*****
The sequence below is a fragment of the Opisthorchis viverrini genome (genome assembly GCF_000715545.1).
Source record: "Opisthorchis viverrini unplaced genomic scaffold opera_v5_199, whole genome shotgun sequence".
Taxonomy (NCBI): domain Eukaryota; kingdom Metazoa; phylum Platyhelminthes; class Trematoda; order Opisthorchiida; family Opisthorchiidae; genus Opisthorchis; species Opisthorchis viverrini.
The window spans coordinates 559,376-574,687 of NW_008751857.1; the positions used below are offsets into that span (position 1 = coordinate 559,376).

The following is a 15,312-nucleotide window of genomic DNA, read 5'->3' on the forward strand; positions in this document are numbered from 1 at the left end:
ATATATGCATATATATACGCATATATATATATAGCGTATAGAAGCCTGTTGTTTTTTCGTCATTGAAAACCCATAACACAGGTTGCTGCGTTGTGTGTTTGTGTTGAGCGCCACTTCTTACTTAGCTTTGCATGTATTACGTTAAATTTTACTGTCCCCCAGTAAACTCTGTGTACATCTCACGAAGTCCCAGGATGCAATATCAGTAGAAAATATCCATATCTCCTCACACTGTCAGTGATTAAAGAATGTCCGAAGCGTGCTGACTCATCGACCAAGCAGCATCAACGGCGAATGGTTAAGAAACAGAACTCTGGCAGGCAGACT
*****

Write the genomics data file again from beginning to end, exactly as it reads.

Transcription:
The sequence below is a fragment of the Opisthorchis viverrini genome (genome assembly GCF_000715545.1).
Source record: "Opisthorchis viverrini unplaced genomic scaffold opera_v5_199, whole genome shotgun sequence".
Taxonomy (NCBI): domain Eukaryota; kingdom Metazoa; phylum Platyhelminthes; class Trematoda; order Opisthorchiida; family Opisthorchiidae; genus Opisthorchis; species Opisthorchis viverrini.
The window spans coordinates 559,376-574,687 of NW_008751857.1; the positions used below are offsets into that span (position 1 = coordinate 559,376).

The following is a 15,312-nucleotide window of genomic DNA, read 5'->3' on the forward strand; positions in this document are numbered from 1 at the left end:
ATATATGCATATATATACGCATATATATATATAGCGTATAGAAGCCTGTTGTTTTTTCGTCATTGAAAACCCATAACACAGGTTGCTGCGTTGTGTGTTTGTGTTGAGCGCCACTTCTTACTTAGCTTTGCATGTATTACGTTAAATTTTACTGTCCCCCAGTAAACTCTGTGTACATCTCACGAAGTCCCAGGATGCAATATCAGTAGAAAATATCCATATCTCCTCACACTGTCAGTGATTAAAGAATGTCCGAAGCGTGCTGACTCATCGACCAAGCAGCATCAACGGCGAATGGTTAAGAAACAGAACTCTGGCAGGCAGACT